What are the most common causes of alcohol-related injury?
The four most common causes of alcohol-related injury hospitalisations were falls (39%), intentional self-harm (24%), assault (15%) and transport (7.2%) (Figure 2). This is a different pattern to all injury hospitalisations, where intentional self-harm and assault play a smaller role compared to other causes.
One in 4 (25%) injury hospitalisations for intentional self-harm were alcohol-related, and 1 in 5 (20%) injury hospitalisations for assault were alcohol-related.
While 3.5% of all hospitalisations for transport injuries were alcohol-related, this is not necessarily an indication of drink-driving as the hospitalised person may not have been a driver – they could have been a car passenger, a pedestrian or a cyclist, for example.
Figure 2: Percentage of alcohol-related and all injury hospitalisations by selected cause, 2019–20
Stacked bar graph of the percentage of alcohol-related injuries by cause among all injuries showing that 1 in 4 intentional-self harm and 1 in 5 assault injury hospitalisations were alcohol-related.
Intentional self-harm was the only cause category where females were more likely (1.3 times as likely) to be hospitalised as males for an alcohol-related injury (Figure 3). The cause categories with the largest difference in rates between males and females were (Figure 3):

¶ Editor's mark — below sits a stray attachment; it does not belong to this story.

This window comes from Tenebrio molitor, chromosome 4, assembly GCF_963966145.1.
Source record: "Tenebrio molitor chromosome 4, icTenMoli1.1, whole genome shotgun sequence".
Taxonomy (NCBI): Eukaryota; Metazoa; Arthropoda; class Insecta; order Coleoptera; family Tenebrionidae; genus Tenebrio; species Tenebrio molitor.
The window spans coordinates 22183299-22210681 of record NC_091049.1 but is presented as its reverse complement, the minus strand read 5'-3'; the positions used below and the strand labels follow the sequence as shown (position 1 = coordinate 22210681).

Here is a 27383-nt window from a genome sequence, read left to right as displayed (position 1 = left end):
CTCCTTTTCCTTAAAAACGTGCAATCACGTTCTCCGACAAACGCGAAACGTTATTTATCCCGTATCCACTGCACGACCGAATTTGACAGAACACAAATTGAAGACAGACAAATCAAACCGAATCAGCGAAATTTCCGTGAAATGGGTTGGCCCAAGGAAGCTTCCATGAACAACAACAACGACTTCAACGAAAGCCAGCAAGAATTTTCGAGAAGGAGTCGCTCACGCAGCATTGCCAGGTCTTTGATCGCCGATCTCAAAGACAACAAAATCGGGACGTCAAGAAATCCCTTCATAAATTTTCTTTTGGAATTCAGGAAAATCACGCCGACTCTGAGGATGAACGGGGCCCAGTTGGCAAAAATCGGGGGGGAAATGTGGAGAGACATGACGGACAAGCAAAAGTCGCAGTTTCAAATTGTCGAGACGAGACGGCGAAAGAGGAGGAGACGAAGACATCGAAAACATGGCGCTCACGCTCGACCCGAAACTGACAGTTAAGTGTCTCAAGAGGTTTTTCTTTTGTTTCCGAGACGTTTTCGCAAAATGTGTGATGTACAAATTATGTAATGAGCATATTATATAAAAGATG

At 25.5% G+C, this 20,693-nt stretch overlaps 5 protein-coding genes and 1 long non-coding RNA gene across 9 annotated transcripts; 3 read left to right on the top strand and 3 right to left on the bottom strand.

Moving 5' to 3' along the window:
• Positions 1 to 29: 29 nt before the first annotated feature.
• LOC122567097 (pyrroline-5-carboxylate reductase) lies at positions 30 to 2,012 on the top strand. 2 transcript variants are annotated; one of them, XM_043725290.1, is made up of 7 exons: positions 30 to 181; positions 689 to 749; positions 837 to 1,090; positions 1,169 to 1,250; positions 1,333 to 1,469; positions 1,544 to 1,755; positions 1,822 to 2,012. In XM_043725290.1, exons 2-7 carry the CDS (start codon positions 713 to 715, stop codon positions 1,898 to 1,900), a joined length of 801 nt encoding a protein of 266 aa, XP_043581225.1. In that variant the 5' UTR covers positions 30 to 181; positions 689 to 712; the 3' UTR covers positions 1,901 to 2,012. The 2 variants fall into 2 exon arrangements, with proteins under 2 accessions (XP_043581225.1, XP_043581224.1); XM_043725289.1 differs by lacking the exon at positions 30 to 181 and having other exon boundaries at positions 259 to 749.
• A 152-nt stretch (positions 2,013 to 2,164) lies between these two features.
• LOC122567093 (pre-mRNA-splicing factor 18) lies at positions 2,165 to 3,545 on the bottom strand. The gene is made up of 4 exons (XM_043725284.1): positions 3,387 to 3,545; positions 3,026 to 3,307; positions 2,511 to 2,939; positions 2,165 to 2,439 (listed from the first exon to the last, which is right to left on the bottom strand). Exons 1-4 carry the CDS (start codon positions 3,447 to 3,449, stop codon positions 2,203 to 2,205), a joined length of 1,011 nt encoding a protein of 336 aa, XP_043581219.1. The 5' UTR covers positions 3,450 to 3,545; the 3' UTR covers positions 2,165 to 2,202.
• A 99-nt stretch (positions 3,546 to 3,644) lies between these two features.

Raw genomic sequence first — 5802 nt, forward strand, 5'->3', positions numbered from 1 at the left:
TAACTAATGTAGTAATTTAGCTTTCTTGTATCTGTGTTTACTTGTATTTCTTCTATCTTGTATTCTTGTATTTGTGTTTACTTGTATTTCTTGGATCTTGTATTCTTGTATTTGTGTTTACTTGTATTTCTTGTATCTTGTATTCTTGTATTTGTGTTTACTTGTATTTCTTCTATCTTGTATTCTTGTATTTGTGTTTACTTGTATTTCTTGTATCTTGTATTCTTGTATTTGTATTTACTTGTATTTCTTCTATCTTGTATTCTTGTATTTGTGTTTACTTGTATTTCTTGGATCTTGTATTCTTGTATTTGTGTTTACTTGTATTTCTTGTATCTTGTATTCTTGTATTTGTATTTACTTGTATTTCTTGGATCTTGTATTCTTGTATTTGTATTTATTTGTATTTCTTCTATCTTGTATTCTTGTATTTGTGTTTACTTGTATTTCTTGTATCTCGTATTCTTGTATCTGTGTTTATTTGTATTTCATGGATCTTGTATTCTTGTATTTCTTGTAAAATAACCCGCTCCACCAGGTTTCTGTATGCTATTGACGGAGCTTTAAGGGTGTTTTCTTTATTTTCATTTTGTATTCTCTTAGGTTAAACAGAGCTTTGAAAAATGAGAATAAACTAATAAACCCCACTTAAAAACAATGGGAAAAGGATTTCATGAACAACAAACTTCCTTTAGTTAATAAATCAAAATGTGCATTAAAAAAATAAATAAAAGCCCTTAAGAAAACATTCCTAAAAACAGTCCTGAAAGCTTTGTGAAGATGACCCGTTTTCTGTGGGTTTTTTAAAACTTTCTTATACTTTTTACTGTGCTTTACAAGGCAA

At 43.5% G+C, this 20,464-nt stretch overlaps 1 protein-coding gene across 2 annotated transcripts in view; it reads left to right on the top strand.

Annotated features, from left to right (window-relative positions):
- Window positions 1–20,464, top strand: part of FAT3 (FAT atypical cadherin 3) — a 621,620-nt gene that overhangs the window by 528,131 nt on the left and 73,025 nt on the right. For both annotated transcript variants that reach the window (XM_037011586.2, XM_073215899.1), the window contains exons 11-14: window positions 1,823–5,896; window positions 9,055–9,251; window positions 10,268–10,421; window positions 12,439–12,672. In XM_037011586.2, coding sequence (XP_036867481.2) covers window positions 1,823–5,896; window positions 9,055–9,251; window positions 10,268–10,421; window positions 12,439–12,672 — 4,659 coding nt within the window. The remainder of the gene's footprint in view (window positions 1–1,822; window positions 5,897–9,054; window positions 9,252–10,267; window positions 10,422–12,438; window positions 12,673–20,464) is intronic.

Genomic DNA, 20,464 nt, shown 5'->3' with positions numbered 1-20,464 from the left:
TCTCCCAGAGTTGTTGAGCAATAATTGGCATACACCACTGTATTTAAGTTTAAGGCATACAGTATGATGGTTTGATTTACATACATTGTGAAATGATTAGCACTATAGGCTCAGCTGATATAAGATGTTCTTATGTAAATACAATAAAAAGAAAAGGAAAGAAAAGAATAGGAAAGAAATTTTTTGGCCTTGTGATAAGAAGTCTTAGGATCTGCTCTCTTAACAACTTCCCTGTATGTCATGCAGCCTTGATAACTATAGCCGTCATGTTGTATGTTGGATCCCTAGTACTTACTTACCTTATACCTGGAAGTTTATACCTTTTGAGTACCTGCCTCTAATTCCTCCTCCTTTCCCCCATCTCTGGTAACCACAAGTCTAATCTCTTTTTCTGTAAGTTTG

- transport crashes (male rate 3.5 times as high)
- thermal causes (male rate 2.8 times as high)
- contact with objects (male rate 2.6 times as high)
- contact with living things (male rate 2.3 times as high).
Figure 3: Number and rate of alcohol-related injury hospitalisations by selected causes and sex, 2019–20
Stacked bar graph showing that among alcohol-related injury hospitalisations, falls, intentional-self-harm and assault were the causes of injury with the highest number and rate. For all causes of injury except intentional self-harm, the crude rate was higher for males than females.
The rate of different causes of alcohol-related injury hospitalisations varies by age group (Figure 4):
- falls hospitalisation rates increased with age
- intentional self-harm rates decreased with age from the 15–24 age group onwards
- transport crashes rates were highest in the 15–24 age group
- assault rates were highest in the 25–44 age group.
These same patterns are found in injury hospitalisations data in general, both with and without the involvement of alcohol (AIHW 2022), showing that age has little bearing on whether an injury hospitalisation is alcohol-related or not. This is also reflected in the relatively small difference between crude and age-standardised rates by cause of injury.
Figure 4: Number and rate of alcohol-related injury hospitalisations by cause, sex and age group, 15 years and over, 2019–20
Stacked column graph showing the top causes of alcohol-related injury hospitalisations were intentional self-harm for those aged 15–44, and falls for those aged over 45.